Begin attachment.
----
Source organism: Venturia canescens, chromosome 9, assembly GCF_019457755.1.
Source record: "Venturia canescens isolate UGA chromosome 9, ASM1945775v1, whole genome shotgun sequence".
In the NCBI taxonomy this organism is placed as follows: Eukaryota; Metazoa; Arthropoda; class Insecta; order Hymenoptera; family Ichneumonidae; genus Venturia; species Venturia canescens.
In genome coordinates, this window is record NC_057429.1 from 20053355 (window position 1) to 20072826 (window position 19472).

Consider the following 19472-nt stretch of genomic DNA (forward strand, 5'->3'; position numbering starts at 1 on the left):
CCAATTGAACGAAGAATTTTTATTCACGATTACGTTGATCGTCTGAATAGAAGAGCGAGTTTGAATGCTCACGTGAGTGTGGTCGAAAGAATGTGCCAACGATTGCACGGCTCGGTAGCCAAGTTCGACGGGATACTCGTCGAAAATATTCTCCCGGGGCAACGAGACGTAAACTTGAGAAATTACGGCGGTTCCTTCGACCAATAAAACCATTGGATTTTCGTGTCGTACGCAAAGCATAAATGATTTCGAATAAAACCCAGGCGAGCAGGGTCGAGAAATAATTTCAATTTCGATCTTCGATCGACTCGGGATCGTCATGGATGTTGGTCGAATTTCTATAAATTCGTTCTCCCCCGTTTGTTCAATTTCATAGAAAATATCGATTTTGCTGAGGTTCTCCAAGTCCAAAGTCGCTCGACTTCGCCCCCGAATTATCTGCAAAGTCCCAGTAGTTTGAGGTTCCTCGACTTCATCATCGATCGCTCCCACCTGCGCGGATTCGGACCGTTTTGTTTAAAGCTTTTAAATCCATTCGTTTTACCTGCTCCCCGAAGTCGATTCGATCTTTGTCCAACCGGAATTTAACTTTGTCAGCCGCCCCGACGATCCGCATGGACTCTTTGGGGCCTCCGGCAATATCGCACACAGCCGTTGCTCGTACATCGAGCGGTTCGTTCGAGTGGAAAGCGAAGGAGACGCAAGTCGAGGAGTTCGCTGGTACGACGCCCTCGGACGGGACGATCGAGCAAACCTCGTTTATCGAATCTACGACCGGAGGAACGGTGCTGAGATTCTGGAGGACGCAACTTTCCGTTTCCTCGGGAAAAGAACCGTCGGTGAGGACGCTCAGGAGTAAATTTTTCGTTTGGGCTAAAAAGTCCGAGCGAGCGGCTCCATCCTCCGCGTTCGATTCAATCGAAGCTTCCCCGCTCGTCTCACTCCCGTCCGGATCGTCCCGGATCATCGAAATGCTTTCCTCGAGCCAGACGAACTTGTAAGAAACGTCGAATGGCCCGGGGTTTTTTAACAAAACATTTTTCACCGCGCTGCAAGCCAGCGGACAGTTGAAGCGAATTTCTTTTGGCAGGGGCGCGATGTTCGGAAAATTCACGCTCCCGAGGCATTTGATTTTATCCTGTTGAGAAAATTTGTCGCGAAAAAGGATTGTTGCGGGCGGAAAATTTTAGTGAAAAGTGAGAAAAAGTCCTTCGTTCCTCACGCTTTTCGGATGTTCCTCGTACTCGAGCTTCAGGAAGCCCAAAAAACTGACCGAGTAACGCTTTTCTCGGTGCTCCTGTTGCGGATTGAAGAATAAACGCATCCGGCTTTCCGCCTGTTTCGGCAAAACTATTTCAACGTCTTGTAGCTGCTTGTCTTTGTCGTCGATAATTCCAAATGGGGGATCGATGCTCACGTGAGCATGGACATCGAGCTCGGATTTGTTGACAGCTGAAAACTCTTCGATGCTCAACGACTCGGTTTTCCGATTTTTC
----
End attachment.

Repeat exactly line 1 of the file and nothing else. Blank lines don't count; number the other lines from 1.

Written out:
Source organism: Venturia canescens, chromosome 9, assembly GCF_019457755.1.